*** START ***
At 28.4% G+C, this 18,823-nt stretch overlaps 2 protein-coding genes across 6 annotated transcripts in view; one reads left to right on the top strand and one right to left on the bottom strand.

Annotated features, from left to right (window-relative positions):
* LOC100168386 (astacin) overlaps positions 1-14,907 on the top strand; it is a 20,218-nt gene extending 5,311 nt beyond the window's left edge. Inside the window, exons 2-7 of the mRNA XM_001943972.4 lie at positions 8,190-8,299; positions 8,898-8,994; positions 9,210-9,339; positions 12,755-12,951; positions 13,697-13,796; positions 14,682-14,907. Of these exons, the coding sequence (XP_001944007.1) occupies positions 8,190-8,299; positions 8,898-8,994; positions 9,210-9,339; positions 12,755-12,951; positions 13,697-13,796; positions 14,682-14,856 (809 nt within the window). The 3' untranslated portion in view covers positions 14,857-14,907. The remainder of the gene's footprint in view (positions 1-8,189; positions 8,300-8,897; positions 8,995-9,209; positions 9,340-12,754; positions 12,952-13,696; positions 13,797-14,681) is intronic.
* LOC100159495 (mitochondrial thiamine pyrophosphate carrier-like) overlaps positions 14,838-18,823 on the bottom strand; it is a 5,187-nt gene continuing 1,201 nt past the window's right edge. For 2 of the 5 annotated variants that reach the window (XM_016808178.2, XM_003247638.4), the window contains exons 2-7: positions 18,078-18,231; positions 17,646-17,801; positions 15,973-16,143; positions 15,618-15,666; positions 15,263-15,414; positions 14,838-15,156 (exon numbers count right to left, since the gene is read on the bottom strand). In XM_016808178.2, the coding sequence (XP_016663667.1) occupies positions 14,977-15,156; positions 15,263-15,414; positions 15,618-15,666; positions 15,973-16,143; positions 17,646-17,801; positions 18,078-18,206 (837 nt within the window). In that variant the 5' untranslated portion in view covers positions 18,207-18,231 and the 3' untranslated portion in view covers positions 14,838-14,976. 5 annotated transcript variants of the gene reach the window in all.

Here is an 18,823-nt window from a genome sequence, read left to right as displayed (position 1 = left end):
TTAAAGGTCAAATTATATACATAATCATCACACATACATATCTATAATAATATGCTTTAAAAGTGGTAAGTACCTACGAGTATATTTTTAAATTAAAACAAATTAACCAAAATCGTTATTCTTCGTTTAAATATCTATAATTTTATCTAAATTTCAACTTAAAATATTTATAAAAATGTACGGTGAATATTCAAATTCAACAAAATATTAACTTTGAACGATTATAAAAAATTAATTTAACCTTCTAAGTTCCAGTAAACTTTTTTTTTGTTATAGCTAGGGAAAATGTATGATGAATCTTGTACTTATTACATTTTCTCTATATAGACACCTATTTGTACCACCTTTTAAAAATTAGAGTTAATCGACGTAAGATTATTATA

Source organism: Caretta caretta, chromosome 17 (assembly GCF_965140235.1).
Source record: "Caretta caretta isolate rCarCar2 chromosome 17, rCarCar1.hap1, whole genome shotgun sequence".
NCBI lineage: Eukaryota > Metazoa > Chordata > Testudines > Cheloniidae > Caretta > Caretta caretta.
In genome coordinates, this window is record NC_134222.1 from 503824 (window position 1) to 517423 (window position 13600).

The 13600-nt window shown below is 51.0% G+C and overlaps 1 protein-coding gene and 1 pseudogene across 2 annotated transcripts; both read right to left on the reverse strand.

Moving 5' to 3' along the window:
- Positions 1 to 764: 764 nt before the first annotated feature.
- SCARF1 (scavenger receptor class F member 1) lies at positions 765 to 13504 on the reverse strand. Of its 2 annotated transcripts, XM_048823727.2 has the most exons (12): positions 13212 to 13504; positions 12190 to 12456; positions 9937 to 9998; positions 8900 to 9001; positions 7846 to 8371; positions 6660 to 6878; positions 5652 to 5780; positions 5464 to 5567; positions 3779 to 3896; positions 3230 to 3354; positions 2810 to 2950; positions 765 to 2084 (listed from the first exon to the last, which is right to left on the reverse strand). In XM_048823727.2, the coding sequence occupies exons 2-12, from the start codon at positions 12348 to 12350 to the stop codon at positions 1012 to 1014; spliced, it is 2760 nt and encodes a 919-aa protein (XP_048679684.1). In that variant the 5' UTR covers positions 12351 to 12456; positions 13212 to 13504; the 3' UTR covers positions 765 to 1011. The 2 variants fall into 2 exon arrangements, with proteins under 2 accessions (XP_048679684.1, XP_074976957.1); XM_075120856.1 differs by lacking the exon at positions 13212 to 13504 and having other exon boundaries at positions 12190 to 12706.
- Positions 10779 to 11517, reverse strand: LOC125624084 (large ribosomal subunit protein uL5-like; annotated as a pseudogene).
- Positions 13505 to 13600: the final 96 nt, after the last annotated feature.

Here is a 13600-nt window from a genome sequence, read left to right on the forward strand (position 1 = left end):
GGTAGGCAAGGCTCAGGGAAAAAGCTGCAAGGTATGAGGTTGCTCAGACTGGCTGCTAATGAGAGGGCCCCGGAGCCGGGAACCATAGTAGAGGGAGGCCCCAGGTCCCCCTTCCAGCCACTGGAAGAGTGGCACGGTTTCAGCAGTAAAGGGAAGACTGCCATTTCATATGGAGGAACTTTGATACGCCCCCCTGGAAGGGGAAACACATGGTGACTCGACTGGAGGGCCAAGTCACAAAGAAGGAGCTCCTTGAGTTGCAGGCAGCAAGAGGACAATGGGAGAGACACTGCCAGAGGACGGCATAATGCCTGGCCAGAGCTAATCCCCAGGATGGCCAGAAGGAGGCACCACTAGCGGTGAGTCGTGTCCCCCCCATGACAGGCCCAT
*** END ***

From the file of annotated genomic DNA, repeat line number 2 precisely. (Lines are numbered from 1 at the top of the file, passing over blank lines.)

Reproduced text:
Annotated features, from left to right (window-relative positions):